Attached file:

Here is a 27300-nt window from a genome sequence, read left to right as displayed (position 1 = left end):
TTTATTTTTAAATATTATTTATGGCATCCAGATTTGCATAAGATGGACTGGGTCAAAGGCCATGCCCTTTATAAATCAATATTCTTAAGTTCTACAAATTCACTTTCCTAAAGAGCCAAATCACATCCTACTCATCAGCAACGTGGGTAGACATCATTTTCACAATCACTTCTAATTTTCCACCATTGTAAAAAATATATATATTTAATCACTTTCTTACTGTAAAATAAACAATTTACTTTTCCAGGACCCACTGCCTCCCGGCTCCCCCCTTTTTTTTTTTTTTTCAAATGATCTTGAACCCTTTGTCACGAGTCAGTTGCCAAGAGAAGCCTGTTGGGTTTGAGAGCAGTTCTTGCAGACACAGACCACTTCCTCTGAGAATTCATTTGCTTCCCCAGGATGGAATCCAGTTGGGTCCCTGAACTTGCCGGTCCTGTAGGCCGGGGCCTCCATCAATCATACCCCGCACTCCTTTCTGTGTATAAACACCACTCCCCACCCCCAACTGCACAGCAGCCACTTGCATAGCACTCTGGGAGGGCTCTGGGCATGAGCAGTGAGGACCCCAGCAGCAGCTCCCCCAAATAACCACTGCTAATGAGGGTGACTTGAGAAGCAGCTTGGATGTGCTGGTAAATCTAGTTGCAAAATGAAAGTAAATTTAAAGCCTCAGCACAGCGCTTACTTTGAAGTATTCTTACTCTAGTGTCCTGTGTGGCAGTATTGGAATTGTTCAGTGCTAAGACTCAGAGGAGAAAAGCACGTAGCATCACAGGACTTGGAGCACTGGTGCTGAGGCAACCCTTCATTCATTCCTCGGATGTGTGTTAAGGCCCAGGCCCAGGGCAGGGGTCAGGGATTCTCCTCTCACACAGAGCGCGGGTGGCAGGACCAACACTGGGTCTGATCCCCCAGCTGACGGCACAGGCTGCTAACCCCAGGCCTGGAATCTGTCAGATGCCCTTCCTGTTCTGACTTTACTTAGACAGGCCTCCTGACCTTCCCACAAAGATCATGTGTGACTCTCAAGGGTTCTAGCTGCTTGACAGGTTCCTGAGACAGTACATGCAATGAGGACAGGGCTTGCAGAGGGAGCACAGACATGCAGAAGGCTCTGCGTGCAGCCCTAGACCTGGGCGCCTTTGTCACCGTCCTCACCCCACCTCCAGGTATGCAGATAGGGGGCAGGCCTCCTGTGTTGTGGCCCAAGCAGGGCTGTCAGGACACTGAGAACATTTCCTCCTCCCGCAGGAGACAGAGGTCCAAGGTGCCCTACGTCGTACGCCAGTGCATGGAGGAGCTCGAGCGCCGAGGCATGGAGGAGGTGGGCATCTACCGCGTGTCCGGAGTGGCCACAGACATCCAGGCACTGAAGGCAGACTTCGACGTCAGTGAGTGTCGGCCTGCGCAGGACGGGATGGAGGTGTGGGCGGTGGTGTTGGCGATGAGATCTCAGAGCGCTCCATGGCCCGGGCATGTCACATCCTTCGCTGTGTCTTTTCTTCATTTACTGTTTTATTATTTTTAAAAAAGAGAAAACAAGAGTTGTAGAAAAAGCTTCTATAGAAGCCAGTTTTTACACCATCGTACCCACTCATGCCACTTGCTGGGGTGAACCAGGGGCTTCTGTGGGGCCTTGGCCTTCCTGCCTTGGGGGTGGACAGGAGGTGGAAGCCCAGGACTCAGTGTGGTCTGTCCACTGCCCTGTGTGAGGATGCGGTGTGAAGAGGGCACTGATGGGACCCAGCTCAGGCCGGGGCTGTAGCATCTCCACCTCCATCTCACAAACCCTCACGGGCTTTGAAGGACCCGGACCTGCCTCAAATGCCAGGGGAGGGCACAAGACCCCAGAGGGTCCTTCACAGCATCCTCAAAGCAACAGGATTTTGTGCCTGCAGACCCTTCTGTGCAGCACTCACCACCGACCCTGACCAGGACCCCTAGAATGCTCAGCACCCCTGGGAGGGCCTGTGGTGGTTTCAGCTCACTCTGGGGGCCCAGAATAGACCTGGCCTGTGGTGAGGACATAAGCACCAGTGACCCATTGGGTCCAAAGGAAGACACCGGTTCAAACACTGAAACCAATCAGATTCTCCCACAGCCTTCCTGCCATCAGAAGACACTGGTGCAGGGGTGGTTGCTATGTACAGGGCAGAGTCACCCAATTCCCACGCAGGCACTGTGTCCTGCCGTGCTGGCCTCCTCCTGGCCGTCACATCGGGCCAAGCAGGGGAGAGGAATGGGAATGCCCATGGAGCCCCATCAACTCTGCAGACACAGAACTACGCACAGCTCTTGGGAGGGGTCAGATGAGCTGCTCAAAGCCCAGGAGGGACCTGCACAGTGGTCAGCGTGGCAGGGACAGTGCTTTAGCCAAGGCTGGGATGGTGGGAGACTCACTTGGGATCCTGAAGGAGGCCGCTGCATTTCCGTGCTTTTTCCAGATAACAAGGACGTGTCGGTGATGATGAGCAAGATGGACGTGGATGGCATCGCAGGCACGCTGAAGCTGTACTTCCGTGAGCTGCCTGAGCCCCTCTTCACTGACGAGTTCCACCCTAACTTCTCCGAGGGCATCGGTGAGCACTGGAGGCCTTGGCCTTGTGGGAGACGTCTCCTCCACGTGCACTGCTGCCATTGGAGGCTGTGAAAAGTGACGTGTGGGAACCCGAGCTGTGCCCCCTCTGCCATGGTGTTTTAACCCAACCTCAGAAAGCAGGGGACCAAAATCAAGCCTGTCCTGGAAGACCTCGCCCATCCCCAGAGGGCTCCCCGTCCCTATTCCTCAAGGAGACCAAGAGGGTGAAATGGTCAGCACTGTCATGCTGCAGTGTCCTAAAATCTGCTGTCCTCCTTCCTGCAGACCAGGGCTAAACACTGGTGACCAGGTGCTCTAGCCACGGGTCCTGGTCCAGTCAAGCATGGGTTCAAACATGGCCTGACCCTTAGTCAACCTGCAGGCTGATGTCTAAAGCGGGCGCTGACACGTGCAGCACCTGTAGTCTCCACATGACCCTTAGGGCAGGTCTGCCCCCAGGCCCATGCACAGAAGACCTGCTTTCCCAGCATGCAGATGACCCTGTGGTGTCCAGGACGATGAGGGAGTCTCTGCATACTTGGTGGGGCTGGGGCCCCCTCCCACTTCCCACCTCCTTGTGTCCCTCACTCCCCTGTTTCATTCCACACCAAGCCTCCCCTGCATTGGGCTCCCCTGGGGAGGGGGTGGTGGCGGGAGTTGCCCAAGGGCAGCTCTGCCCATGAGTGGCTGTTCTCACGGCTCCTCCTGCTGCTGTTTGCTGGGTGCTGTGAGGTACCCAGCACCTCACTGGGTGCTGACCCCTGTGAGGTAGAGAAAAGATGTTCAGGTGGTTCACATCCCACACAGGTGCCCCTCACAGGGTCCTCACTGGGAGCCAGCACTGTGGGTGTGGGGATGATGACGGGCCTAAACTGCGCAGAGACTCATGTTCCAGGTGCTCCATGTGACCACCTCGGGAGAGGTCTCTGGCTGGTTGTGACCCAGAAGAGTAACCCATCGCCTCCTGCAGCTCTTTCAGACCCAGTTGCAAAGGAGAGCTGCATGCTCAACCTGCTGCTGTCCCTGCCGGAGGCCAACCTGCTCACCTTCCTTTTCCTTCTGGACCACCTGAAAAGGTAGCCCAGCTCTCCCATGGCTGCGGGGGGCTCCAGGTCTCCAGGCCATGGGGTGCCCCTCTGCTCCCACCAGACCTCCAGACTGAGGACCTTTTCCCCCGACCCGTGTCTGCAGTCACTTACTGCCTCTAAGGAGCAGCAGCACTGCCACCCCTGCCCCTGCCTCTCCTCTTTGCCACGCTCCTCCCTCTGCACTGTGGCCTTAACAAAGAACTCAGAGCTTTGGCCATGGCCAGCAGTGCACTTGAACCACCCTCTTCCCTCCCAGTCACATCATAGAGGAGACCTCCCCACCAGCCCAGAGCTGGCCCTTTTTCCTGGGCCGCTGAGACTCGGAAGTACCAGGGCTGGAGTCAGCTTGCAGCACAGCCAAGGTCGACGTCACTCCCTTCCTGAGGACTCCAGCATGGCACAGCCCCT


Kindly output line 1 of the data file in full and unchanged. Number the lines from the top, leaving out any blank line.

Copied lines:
Here is a 27300-nt window from a genome sequence, read left to right as displayed (position 1 = left end):